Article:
NPR's Steve Henn reports that a new non-profit backed by some big tech names is launching this week and is hoping help close the gap - by getting kids excited about coding.

STEVE HENN, BYLINE: Since 2004, the number of U.S. students graduating from college with computer science degrees has fallen by roughly 30 percent.

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NPR Story
5:59 am
Thu February 28, 2013

Sequester Cuts Could Affect Air Safety

Originally published on Thu February 28, 2013 12:04 pm

Transcript

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NPR Story
5:59 am
Thu February 28, 2013

Democrats Move To Reinstate Assault Weapons Ban

Originally published on Thu February 28, 2013 12:04 pm

Transcript

RENEE MONTAGNE, HOST:

It's MORNING EDITION from NPR News. Good morning, I'm Renee Montagne.

A hearing on Capitol Hill yesterday included tears, cheers and a recording of bursts of gunfire. It was all part of a new push by Democrats on the Senate Judiciary Committee to reinstate a ban on assault weapons, a ban that expired nearly a decade ago.

NPR's David Welna was there.

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Business
4:42 am
Thu February 28, 2013

Experts Boil Telecommuting Decisions Down To Flexibility Vs. Serendipity

iStockphoto.com

Originally published on Thu February 28, 2013 12:04 pm

Yahoo touched off a debate about the effectiveness of telecommuting when it told employees last week that they may no longer work from home. The policy change was made, according to the company's internal email, to enhance workplace collaboration.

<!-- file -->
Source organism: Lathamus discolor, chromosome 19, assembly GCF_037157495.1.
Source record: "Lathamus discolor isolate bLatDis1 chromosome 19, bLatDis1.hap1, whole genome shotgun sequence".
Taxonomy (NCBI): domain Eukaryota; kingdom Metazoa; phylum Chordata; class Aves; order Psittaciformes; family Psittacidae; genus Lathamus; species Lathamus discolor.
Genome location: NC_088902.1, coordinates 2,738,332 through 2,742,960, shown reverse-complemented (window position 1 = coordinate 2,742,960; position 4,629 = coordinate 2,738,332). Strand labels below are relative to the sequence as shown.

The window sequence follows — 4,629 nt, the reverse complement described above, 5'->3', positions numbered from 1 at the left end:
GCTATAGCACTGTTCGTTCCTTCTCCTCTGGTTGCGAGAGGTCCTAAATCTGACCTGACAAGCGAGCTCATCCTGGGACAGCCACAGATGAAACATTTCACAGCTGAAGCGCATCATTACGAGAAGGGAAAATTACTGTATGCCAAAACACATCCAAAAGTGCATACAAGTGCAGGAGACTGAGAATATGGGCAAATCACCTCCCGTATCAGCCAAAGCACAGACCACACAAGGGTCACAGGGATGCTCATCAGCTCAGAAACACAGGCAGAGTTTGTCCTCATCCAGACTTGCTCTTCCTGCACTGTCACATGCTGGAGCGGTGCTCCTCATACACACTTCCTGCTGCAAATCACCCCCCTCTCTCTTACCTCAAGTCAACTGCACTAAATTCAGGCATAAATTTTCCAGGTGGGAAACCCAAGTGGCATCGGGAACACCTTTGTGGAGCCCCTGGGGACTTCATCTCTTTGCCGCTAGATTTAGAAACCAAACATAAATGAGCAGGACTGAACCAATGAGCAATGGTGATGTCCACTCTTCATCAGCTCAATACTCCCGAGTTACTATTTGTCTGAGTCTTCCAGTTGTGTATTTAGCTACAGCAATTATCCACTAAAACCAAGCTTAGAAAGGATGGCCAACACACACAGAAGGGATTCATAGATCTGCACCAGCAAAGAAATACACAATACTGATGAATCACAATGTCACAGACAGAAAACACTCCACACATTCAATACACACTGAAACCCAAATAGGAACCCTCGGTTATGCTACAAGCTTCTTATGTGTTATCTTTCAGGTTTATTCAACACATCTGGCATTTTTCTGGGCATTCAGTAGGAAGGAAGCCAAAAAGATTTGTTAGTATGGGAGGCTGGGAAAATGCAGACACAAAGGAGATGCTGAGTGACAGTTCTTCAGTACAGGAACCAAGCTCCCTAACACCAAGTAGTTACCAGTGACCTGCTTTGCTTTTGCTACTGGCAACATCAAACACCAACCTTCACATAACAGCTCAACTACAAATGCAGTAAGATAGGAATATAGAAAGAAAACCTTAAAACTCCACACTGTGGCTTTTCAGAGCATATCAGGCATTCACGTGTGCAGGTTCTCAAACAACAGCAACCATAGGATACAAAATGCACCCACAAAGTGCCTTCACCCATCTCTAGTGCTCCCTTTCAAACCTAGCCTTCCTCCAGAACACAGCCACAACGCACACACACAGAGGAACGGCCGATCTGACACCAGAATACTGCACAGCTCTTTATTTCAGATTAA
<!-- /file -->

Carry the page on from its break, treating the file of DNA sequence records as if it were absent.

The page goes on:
Yahoo CEO Marissa Mayer, who happens to be a new mother, drew fierce criticism from those who say she should embrace, rather than reject, flexible work arrangements.

What exactly is lost and what's gained when people work from home?

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Shots - Health News
3:42 am
Thu February 28, 2013

What Happened To The Aid Meant To Rebuild Haiti?

Many homes that were rebuilt after the earthquake in 2010 are even more dangerous than the original ones. This three-story home was put up after the quake but is already slated for demolition to make way for an 18-unit housing project.
David Gilkey NPR

Originally published on Mon March 4, 2013 4:39 pm

After a devastating earthquake hit Haiti in 2010, governments and foundations from around the world pledged more than $9 billion to help get the country back on its feet.

Only a fraction of the money ever made it. And Haiti's President Michel Martelly says the funds aren't "showing results."

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Author Interviews
3:17 am
Thu February 28, 2013

Dictionary Of Idioms Gets Everybody On The Same Page

The "elephant in the room" is something obvious that can't be overlooked, even if no one is talking about it. The phrase was in use as early as 1935.
iStockphoto.com

Originally published on Thu February 28, 2013 12:04 pm

If you've ever shot the breeze, had a heart-to-heart or bent somebody's ear — in fact, if you've ever talked at all — odds are you've used an idiom. These sometimes bizarre phrases are a staple of conversation, and more than 10,000 of them are collected in the latest edition of The American Heritage Dictionary of Idioms, which came out this week.